Students at Florida Polytechnic University will have ample opportunity to commemorate Black History Month throughout February.
“We think it’s really important to recognize the multicultural, inclusive environment we have at this campus,” said Melanie Morenz, coordinator of student experience in the University’s Department of Student Affairs. “Everybody can learn from these events. Not just people of color, but all individuals can take time and learn a little about themselves and the community around them.”
The first Black History Month observances students may encounter are passive programming around campus. Signs highlighting successful and notable Black people in STEM. These will be located at the north and south entrances to the Innovation, Science, and Technology Building (IST), as well as at the main Applied Research Center entrance.
Inside the IST commons, the library is hosting a monthlong exhibit titled “The Creative Mind” on loan from the National Academy of Science in Washington, D.C. The exhibit features the accomplishments of Black Americans in different scientific fields.
In addition to the eye-catching displays, Morenz said there are interactive educational activities scheduled throughout the month. Students will be encouraged to take advantage of a coloring session that highlights important Black historical figures such as Fredrick Douglass and Maya Angelou. Sessions will take place on Feb. 9, 16, and 23 on the Wellness Center patio. Canvasses will be available for students who prefer to express themselves through painting.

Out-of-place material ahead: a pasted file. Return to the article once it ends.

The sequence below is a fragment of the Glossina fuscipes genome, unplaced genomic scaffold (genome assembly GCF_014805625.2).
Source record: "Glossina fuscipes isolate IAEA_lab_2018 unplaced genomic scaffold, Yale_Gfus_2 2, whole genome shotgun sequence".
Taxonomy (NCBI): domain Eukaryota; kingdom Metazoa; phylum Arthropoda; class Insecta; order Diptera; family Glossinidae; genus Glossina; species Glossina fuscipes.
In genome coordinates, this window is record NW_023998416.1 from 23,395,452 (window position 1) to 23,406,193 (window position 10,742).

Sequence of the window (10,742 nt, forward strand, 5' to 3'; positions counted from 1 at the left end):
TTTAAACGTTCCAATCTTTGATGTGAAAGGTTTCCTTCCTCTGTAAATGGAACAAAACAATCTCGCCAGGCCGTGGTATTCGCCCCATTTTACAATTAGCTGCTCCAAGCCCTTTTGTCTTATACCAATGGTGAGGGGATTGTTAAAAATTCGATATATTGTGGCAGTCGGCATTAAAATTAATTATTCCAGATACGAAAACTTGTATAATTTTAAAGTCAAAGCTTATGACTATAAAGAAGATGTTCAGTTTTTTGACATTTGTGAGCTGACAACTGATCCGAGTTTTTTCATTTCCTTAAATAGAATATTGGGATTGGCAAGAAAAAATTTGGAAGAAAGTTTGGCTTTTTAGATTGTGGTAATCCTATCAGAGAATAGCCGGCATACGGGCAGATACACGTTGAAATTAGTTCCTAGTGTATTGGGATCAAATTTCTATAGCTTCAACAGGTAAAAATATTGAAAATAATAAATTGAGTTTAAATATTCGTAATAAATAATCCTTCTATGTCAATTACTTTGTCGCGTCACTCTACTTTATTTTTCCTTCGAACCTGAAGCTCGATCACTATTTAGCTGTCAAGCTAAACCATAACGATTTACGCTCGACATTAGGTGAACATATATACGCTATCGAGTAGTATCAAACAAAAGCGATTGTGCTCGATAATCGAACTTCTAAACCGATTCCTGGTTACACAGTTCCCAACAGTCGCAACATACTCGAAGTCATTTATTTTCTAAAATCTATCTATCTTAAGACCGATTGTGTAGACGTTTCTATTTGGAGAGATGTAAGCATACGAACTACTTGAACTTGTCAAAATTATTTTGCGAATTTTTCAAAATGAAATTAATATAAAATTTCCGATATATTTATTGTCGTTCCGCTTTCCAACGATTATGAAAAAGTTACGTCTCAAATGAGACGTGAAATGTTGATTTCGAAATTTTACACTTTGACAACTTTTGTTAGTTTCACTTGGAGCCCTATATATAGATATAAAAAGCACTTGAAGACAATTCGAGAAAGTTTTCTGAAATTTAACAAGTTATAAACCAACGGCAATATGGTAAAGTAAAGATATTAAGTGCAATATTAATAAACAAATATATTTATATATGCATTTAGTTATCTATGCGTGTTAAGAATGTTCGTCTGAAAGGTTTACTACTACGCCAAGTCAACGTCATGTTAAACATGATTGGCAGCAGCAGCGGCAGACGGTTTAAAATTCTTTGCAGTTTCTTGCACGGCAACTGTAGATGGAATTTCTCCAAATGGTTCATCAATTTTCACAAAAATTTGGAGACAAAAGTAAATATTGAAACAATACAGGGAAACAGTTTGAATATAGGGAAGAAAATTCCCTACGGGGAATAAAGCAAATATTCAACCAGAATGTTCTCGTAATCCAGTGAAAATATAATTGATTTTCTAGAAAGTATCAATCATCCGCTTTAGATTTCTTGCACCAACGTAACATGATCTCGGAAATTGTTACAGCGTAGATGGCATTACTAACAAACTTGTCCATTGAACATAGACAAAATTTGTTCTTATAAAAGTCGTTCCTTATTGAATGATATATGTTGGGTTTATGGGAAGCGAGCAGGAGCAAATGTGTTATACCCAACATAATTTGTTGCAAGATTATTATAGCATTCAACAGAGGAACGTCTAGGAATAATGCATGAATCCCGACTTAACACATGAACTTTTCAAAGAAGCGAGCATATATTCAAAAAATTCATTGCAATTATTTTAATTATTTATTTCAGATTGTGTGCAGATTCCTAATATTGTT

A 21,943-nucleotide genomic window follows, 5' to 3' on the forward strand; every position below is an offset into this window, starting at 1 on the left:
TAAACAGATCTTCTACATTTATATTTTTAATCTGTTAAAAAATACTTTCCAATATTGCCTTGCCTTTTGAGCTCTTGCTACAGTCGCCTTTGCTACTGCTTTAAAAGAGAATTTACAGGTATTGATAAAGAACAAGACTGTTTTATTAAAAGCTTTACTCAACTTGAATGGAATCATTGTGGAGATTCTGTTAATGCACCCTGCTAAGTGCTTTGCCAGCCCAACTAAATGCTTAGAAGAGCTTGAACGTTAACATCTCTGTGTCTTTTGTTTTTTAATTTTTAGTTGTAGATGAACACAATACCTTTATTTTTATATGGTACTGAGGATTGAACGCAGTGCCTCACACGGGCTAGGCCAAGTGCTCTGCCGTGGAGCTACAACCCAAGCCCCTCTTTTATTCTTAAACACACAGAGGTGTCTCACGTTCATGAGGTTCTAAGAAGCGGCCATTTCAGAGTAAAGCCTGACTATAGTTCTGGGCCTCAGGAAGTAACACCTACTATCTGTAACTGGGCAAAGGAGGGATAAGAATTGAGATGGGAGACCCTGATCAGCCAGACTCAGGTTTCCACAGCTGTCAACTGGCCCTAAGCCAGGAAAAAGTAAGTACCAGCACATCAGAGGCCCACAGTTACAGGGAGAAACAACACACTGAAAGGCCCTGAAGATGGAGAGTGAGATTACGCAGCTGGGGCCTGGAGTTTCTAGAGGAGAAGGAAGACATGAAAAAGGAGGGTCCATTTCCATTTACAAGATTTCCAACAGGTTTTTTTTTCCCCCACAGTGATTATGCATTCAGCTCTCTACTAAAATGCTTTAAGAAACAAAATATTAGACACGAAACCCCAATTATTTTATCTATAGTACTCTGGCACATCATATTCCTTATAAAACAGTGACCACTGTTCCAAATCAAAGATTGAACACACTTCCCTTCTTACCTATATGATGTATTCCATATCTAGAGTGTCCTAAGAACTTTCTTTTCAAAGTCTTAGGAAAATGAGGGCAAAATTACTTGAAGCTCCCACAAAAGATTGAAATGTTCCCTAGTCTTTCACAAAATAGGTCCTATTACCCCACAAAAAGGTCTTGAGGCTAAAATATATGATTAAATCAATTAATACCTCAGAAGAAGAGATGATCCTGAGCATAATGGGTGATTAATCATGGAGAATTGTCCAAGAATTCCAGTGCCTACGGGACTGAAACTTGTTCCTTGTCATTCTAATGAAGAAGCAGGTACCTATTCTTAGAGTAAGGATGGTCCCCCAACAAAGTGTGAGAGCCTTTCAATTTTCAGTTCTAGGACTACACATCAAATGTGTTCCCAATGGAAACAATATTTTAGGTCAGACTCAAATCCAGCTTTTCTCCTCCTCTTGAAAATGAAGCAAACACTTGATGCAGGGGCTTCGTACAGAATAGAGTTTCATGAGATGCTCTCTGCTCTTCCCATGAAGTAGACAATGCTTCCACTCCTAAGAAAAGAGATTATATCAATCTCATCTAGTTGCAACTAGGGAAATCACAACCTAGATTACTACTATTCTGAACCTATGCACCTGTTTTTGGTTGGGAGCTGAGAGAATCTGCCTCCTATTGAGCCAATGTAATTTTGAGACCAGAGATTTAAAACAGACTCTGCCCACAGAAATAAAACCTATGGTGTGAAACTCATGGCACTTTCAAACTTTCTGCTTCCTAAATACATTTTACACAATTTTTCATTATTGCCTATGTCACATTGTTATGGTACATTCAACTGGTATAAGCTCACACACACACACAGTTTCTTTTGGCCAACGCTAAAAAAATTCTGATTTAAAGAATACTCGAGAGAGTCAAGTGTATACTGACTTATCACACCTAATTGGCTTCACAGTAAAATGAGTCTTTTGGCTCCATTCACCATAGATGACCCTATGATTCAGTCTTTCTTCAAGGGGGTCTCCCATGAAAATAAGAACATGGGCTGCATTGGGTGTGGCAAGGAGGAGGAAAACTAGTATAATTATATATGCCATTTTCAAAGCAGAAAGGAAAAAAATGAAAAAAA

“This kind of event is super popular with our students,” Morenz said. “It’s a super chill way to maybe learn something you didn’t know.”
Morenz said there will also be a trivia and movie night hosted in conjunction with the Department of Residential Life from 6 p.m-10 p.m. on Feb. 22. Students will gather in the unfenced area of Field 3 to watch Black Panther: Wakanda Forever. Participants at the trivia and movie night will enjoy baked treats and be asked general knowledge questions about notable Black Americans and Black history. Prizes will be awarded. In case of inclement weather, the event will be moved inside the IST.
Justin Henry, student event planner working with Morenz, said he is excited to help coordinate and participate in the campus celebration of the annual observance and all it represents.
“It is important for the University to recognize observances like Black History Month because it also recognizes the student population that it includes,” said Henry, a sophomore majoring in mechanical engineering. “It is a token of respect for the contributions and advances that Black history has given to the STEM field. It is also a promise to foster the futures of Black students to continue contributing to the STEM field.”
It is a feeling shared by Jessica Quang, a sophomore majoring in mechanical engineering with a concentration in aerospace.
“Events like these showcase the diversity of our student population,” said Quang, who is also a student event planner. “I feel excited Florida Poly recognizes observances like Black History Month because it exemplifies an appreciation of diversity as it acknowledges, honors, and celebrates African Americans who have positively impacted history.”
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